Ordnance Survey Map (1912)

The 1912 Ordnance Survey maps were created 52 years after the 1859/60 Ordnance Survey maps. If one disregards Schroetter's map, the discernible differences in the cultural landscape are most striking in the 1912 map compared to the previous map. The discernible change between the maps is largely due to human intervention in nature rather than a relic of the progressive development of surveying technology.

The total area of the spit in the 1912 sheet is 166.52 km², only slightly larger than in the previous map (1859/60: 165.96 km²). Proportionally to the total area, the area of sand as a formative landscape type has decreased by about 20 percentage points to 30.77%. At the same time, the proportion of areas with herbaceous/shrubby vegetation (including gray dune) has also decreased to 14.11%, thus the value has approximately halved. There has been a slight increase in the area of grassland, which has increased from 2% (1859/60) to 3%. However, the landscape change has been determined by the increase of forest areas, which have grown to 46.67% of the total area. Thus, the proportion of forest area has increased fivefold since 1859/60.

This development can be seen clearly on the map. If one looks at the maps of 1859/60 and 1912 in comparison, the change is immediately apparent. While the dominant colour up to and including 1859/60 was the yellow signature colour of sand, in 1912 it is the dark green of forests. If one takes a closer look at the spatial distribution of the forest, it is noticeable that the forest now extends over the entire length of the spit and is no longer concentrated solely around the villages as it was before. The large contiguous free sandy areas have disappeared. They are now either covered with forest or at least interrupted by herb/shrub growth (including gray dune).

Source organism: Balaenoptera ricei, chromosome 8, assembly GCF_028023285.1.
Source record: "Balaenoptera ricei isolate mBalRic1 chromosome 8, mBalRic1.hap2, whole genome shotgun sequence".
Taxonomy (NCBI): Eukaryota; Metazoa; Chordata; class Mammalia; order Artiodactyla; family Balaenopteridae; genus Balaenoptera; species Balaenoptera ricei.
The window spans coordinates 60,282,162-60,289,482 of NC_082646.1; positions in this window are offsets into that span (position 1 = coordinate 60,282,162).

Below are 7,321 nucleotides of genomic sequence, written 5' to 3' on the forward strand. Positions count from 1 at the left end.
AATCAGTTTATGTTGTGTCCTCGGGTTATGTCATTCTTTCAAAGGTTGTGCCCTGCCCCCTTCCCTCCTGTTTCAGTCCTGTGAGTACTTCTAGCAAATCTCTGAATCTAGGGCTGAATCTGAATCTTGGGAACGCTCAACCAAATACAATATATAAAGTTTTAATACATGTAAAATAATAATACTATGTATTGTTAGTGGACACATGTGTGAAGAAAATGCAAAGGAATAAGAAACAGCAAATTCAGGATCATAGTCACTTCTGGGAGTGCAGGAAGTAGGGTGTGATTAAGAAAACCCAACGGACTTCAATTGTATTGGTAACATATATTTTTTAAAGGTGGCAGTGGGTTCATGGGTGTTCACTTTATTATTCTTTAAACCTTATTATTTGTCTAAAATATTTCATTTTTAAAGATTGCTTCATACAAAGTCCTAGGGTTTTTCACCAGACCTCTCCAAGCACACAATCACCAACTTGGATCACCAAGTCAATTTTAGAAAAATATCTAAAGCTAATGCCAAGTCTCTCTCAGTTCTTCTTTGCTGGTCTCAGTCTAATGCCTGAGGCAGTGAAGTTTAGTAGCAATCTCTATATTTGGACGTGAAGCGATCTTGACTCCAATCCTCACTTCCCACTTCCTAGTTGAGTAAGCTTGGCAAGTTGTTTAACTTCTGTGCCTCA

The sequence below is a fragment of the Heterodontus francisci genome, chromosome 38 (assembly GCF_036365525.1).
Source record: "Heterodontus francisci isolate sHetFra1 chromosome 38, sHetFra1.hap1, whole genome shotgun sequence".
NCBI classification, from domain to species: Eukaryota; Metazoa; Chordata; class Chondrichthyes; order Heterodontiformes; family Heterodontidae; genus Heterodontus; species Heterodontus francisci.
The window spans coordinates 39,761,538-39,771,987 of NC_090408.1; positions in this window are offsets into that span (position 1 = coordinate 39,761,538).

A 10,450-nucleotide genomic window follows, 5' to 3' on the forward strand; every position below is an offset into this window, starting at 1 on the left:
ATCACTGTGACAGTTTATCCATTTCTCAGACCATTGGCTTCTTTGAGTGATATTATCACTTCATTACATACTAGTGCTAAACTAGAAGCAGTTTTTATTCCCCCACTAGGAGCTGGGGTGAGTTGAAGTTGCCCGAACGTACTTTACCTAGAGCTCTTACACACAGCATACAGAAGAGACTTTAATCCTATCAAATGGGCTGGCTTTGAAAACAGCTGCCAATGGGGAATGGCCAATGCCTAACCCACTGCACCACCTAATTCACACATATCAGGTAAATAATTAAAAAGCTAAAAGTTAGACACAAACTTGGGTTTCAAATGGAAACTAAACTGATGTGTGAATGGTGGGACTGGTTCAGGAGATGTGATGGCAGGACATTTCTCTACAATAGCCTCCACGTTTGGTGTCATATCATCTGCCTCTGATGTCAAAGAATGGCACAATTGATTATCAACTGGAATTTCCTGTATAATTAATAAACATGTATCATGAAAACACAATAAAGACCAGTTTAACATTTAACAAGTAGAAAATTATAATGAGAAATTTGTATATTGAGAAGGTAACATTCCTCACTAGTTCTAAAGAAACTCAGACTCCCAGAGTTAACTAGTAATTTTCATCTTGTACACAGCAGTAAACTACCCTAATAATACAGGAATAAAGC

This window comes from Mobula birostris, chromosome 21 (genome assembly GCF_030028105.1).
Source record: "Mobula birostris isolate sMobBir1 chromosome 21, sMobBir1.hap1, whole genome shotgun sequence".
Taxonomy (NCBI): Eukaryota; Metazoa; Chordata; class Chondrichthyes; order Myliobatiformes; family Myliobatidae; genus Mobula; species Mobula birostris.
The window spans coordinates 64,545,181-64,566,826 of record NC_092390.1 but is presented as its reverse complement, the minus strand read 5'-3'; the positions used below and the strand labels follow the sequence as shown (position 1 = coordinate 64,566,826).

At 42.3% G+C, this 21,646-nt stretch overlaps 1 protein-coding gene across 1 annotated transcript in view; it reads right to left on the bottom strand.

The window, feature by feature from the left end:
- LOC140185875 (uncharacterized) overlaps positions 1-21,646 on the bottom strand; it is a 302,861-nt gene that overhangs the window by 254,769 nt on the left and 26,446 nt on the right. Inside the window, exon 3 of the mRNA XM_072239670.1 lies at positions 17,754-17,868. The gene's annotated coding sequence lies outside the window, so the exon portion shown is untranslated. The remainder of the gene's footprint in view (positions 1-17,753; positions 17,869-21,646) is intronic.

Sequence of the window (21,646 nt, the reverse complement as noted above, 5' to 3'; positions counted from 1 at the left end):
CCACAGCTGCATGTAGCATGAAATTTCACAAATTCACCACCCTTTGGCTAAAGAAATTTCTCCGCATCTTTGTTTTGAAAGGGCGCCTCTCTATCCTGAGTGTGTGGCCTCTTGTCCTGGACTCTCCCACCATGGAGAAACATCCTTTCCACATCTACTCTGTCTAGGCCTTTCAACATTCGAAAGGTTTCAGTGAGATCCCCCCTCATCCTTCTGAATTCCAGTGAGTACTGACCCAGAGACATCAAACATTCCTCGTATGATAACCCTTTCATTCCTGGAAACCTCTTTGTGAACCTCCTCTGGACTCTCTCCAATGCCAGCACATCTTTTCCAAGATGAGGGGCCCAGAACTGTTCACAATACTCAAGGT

This change in the landscape is the result of the dune fortification works led by Wilhelm Franz Epha (1828-1904) and other actors. The map of 1859/60 was created shortly before the beginning of systematic dune fortifications on the Curonian Spit, while the map of 1912 was created after their extensive completion, so that in comparing the maps their profound influence on the landscape of the Curonian Spit can be impressively understood. The establishment of the dunes meant a permanent and profound change in the functioning and appearance of the ecosystem of the Curonian Spit. For the inhabitants of the Curonian Spit, however, the establishment of the dunes meant a significant improvement of their living conditions, as the constant threat of siltation of their dwellings and places could thus be averted. Simultaneously with the establishment of the dunes, the percentage of the settlement area increased from 1.60% to 2.01%, which was favored by the intervention in nature.

The 1912 map is interesting for another reason. It is the last official map before the First World War and the state separation of the Curonian Spit in the aftermath of the war. It is also the last map in the tradition of Prussian land survey by the General Staff, which began with the wars of liberation against Napoleon.


Square kilometres


Herb/shrub cover (incl. grey dune)






Water area (except lagoon and Baltic Sea)






Settlement area and immediate surroundings



Grassland (incl. sparse tree cover)



Agricultural land










Methodological note: The explanatory map description refers to the derived form of the map, which is shown interactively above and in the overview below. For this purpose, the land use type or ecotope was derived from the signatures of the source map and presented in a summarised map. In this form, the height information was completely omitted, which is why it is only taken into account here in the form of additional information. This information relates in particular to the distribution and form of the dunes that are so characteristic of the spit.